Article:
My goal is to understand the principles governing the brain functions that recognize objects and select actions to achieve behavioral goals (i.e., object recognition and decision making). We train macaque monkeys on various object recognition tasks and measure and manipulate population neural responses from multiple brain areas using state-of-art recording techniques. We then use contemporary analysis methods to reveal neural dynamics and communications, which will be related to computational models. We also perform human behavioral experiments and neuroimaging.
Keywords: object recognition, decision making, macaque monkeys, neural population recordings, human behavioral experiments, computational modeling
PERCEPTUAL DECISION MAKING
Animals are evolved to successfully decide to act based on external events and objects for survival. For example, if we find an old apple in the fridge, we carefully inspect if it is still edible and decide to eat it. Such choice behavior is called “perceptual decision making.” We study this process by measuring behavior and recording neural activity of animals performing tasks such as categorization of face stimuli. We have found that face categorization behavior could be understood as a process to integrate sensory evidence over multiple facial features and over time (Okazawa et al., 2018, 2021). Neural recording from the parietal cortex revealed that neurons encode decision formation on a non-linear manifold in state space (Okazawa et al., 2021). These observations contribute to developing computational models of decision making. We now seek to understand how decision signals in parietal or frontal areas are formed by inputs from sensory areas that encode object information.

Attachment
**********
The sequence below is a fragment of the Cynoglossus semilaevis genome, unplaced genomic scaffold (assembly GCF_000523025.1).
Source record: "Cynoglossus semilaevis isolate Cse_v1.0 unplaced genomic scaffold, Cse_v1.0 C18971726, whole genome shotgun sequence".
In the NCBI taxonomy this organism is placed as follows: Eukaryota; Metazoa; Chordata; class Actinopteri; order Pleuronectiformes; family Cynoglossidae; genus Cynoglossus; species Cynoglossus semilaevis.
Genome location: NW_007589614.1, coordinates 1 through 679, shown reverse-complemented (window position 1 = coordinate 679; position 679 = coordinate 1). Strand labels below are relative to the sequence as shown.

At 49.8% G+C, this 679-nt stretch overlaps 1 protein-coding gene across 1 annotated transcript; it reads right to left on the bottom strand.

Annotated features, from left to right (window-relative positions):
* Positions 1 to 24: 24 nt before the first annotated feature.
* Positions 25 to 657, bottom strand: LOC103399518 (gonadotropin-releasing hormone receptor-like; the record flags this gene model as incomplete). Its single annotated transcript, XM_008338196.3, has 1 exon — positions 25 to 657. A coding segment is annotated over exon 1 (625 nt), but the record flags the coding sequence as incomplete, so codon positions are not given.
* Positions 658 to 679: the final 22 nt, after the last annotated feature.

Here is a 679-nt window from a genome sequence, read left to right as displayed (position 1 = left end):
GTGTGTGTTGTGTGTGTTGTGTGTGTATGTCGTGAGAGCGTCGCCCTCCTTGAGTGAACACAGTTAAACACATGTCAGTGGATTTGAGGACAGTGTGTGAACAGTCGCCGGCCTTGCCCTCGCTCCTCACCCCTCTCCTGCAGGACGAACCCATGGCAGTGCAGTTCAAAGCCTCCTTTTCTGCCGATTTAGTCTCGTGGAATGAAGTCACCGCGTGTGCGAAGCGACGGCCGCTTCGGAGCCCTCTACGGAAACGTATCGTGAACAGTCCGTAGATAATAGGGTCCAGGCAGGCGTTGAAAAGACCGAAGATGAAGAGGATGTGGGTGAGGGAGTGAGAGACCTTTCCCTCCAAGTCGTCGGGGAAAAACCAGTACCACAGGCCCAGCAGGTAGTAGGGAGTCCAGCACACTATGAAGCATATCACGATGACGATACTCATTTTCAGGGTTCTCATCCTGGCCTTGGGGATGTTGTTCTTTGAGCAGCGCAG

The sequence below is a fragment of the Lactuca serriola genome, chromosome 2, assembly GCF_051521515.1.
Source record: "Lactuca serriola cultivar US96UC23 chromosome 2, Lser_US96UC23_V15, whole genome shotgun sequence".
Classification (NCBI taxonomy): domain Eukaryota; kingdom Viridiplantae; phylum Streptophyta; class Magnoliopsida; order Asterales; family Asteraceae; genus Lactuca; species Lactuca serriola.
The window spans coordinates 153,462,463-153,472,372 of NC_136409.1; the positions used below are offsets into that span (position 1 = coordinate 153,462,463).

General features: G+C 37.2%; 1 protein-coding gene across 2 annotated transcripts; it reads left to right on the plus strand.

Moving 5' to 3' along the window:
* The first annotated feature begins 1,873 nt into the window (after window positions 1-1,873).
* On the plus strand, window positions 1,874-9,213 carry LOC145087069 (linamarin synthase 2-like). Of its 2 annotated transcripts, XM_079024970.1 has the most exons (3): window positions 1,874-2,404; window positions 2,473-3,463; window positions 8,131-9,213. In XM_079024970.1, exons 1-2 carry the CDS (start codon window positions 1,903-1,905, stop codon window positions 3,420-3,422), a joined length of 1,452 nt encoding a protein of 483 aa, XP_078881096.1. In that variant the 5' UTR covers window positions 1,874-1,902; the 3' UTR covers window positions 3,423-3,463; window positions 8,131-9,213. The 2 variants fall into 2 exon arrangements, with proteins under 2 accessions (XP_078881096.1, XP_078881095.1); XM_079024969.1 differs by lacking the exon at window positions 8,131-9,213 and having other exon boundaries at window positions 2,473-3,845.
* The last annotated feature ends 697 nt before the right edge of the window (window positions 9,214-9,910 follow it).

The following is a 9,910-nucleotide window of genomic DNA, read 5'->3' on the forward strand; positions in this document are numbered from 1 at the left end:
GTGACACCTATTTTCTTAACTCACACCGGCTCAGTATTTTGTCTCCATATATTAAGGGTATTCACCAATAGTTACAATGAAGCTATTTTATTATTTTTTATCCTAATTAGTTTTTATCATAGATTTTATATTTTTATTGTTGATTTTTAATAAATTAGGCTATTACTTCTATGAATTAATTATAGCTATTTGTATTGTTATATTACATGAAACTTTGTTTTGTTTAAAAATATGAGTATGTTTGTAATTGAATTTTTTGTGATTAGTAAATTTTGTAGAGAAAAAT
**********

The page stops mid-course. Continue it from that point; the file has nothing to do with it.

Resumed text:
VISUAL OBJECT RECOGNITION
For successful behavior, our brain must recognize what objects are present in front of us. When we see an image of an object (e.g., a coffee cup), we immediately recognize its category, but it is a computationally challenging process, and we still do not clearly know how the brain does this. Images we see are extremely rich and complicated, and the brain has to extract and encode meaningful information. Previously, we have shown that neurons in mid-level visual areas encode naturalistic textures, which are important components of object images. The neural texture selectivity could be explained as responses to higher-order statistical parameters of images (Okazawa et al., 2015, 2016). Now, we seek to further understand how neural populations in visual areas dynamically respond when processing object information.
How do we successfully choose appropriate actions depending on contexts?
The same stimulus can lead to different actions in different contexts. For example, if there is food in front of you, you will casually take it at your home but will not take it without permission at others’ homes. How is sensory-based behavior adjusted context dependently?
How do we actively explore the environment to seek information for decisions?
Every time we move our eyes, the visual scene we perceive changes vastly. When we make decisions about visual images, how do we move our eyes? How is this behavior related to decision-making processes?
How do we recognize object categories by integrating visual images?
Many objects are composed of multiple parts, so multiple visual features in an image should be combined to recognize objects. How does the visual system encode complex combinations of image features?
How do we learn object categories from experience?
You do not know what objects are present in the world before you are born, so the object categories you know must be learned through experience. How does this happen?
How do we learn and leverage rules and regularities governing the outside world?
To interact with the environment, you must also know optical and physical rules and regularities of the outside world. How do we learn and leverage them?